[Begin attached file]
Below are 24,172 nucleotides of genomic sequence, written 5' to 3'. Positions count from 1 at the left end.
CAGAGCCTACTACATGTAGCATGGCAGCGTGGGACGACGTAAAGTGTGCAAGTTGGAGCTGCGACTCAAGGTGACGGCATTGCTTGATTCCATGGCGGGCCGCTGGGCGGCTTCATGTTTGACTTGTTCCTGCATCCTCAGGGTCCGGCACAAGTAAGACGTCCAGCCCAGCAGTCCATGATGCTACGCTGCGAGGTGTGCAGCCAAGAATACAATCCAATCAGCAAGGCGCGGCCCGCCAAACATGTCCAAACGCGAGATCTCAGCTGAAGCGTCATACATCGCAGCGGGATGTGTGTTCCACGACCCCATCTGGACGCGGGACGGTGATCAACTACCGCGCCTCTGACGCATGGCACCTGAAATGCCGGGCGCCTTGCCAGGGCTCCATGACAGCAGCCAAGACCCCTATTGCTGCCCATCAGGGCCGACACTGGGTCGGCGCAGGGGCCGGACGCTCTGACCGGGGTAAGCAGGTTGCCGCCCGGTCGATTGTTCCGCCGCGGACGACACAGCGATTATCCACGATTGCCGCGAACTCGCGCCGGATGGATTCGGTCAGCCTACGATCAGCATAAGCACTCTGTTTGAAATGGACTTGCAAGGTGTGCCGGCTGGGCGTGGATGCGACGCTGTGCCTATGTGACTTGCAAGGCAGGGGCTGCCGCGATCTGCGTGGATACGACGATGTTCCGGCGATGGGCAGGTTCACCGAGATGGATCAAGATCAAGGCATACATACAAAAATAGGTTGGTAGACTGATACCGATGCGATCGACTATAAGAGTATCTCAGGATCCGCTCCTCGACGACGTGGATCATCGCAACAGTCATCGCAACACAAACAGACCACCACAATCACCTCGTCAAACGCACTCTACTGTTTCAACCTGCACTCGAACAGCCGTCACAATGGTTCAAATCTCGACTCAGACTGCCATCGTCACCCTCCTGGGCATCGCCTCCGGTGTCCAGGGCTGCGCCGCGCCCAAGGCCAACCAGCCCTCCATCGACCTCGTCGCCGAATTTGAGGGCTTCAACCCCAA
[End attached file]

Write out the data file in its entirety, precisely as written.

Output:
Below are 24,172 nucleotides of genomic sequence, written 5' to 3'. Positions count from 1 at the left end.
CAGAGCCTACTACATGTAGCATGGCAGCGTGGGACGACGTAAAGTGTGCAAGTTGGAGCTGCGACTCAAGGTGACGGCATTGCTTGATTCCATGGCGGGCCGCTGGGCGGCTTCATGTTTGACTTGTTCCTGCATCCTCAGGGTCCGGCACAAGTAAGACGTCCAGCCCAGCAGTCCATGATGCTACGCTGCGAGGTGTGCAGCCAAGAATACAATCCAATCAGCAAGGCGCGGCCCGCCAAACATGTCCAAACGCGAGATCTCAGCTGAAGCGTCATACATCGCAGCGGGATGTGTGTTCCACGACCCCATCTGGACGCGGGACGGTGATCAACTACCGCGCCTCTGACGCATGGCACCTGAAATGCCGGGCGCCTTGCCAGGGCTCCATGACAGCAGCCAAGACCCCTATTGCTGCCCATCAGGGCCGACACTGGGTCGGCGCAGGGGCCGGACGCTCTGACCGGGGTAAGCAGGTTGCCGCCCGGTCGATTGTTCCGCCGCGGACGACACAGCGATTATCCACGATTGCCGCGAACTCGCGCCGGATGGATTCGGTCAGCCTACGATCAGCATAAGCACTCTGTTTGAAATGGACTTGCAAGGTGTGCCGGCTGGGCGTGGATGCGACGCTGTGCCTATGTGACTTGCAAGGCAGGGGCTGCCGCGATCTGCGTGGATACGACGATGTTCCGGCGATGGGCAGGTTCACCGAGATGGATCAAGATCAAGGCATACATACAAAAATAGGTTGGTAGACTGATACCGATGCGATCGACTATAAGAGTATCTCAGGATCCGCTCCTCGACGACGTGGATCATCGCAACAGTCATCGCAACACAAACAGACCACCACAATCACCTCGTCAAACGCACTCTACTGTTTCAACCTGCACTCGAACAGCCGTCACAATGGTTCAAATCTCGACTCAGACTGCCATCGTCACCCTCCTGGGCATCGCCTCCGGTGTCCAGGGCTGCGCCGCGCCCAAGGCCAACCAGCCCTCCATCGACCTCGTCGCCGAATTTGAGGGCTTCAACCCCAA